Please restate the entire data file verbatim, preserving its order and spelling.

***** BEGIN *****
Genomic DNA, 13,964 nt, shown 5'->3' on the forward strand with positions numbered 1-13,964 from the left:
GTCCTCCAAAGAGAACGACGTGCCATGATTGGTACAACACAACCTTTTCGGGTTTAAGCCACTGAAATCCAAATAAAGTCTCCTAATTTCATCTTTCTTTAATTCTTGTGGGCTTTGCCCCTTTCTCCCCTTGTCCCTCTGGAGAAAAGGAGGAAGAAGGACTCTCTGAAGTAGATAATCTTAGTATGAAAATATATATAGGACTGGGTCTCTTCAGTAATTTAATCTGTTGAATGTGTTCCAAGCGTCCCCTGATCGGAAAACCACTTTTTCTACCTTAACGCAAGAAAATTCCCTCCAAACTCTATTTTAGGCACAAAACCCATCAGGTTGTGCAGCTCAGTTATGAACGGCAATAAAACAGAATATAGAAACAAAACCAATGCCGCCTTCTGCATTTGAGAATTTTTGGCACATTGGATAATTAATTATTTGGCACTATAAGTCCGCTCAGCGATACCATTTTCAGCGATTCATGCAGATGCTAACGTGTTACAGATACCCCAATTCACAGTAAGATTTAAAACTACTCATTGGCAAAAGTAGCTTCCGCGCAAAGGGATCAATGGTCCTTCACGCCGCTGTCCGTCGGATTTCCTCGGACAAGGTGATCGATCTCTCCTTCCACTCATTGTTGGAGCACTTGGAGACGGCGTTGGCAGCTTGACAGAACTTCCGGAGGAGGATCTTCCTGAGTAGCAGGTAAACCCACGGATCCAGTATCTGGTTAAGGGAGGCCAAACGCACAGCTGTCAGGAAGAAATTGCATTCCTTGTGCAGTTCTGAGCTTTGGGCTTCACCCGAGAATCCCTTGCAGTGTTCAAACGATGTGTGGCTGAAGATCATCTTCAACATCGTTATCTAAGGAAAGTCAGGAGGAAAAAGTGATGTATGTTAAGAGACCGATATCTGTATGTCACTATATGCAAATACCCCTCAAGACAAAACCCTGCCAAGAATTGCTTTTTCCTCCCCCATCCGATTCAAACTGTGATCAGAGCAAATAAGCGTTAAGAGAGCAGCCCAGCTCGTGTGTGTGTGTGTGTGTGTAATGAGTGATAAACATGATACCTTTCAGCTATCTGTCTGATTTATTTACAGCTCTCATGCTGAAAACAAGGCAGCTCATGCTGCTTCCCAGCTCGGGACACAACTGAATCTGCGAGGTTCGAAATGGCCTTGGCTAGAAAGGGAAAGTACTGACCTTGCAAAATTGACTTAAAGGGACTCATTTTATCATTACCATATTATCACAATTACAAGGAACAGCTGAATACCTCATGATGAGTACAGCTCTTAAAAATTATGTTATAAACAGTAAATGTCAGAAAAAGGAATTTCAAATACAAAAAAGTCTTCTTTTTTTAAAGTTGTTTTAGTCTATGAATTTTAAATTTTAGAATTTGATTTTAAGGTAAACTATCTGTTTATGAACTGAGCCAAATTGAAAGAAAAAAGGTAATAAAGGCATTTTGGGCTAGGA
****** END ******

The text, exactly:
Genomic DNA, 13,964 nt, shown 5'->3' on the forward strand with positions numbered 1-13,964 from the left:
GTCCTCCAAAGAGAACGACGTGCCATGATTGGTACAACACAACCTTTTCGGGTTTAAGCCACTGAAATCCAAATAAAGTCTCCTAATTTCATCTTTCTTTAATTCTTGTGGGCTTTGCCCCTTTCTCCCCTTGTCCCTCTGGAGAAAAGGAGGAAGAAGGACTCTCTGAAGTAGATAATCTTAGTATGAAAATATATATAGGACTGGGTCTCTTCAGTAATTTAATCTGTTGAATGTGTTCCAAGCGTCCCCTGATCGGAAAACCACTTTTTCTACCTTAACGCAAGAAAATTCCCTCCAAACTCTATTTTAGGCACAAAACCCATCAGGTTGTGCAGCTCAGTTATGAACGGCAATAAAACAGAATATAGAAACAAAACCAATGCCGCCTTCTGCATTTGAGAATTTTTGGCACATTGGATAATTAATTATTTGGCACTATAAGTCCGCTCAGCGATACCATTTTCAGCGATTCATGCAGATGCTAACGTGTTACAGATACCCCAATTCACAGTAAGATTTAAAACTACTCATTGGCAAAAGTAGCTTCCGCGCAAAGGGATCAATGGTCCTTCACGCCGCTGTCCGTCGGATTTCCTCGGACAAGGTGATCGATCTCTCCTTCCACTCATTGTTGGAGCACTTGGAGACGGCGTTGGCAGCTTGACAGAACTTCCGGAGGAGGATCTTCCTGAGTAGCAGGTAAACCCACGGATCCAGTATCTGGTTAAGGGAGGCCAAACGCACAGCTGTCAGGAAGAAATTGCATTCCTTGTGCAGTTCTGAGCTTTGGGCTTCACCCGAGAATCCCTTGCAGTGTTCAAACGATGTGTGGCTGAAGATCATCTTCAACATCGTTATCTAAGGAAAGTCAGGAGGAAAAAGTGATGTATGTTAAGAGACCGATATCTGTATGTCACTATATGCAAATACCCCTCAAGACAAAACCCTGCCAAGAATTGCTTTTTCCTCCCCCATCCGATTCAAACTGTGATCAGAGCAAATAAGCGTTAAGAGAGCAGCCCAGCTCGTGTGTGTGTGTGTGTGTGTAATGAGTGATAAACATGATACCTTTCAGCTATCTGTCTGATTTATTTACAGCTCTCATGCTGAAAACAAGGCAGCTCATGCTGCTTCCCAGCTCGGGACACAACTGAATCTGCGAGGTTCGAAATGGCCTTGGCTAGAAAGGGAAAGTACTGACCTTGCAAAATTGACTTAAAGGGACTCATTTTATCATTACCATATTATCACAATTACAAGGAACAGCTGAATACCTCATGATGAGTACAGCTCTTAAAAATTATGTTATAAACAGTAAATGTCAGAAAAAGGAATTTCAAATACAAAAAAGTCTTCTTTTTTTAAAGTTGTTTTAGTCTATGAATTTTAAATTTTAGAATTTGATTTTAAGGTAAACTATCTGTTTATGAACTGAGCCAAATTGAAAGAAAAAAGGTAATAAAGGCATTTTGGGCTAGGA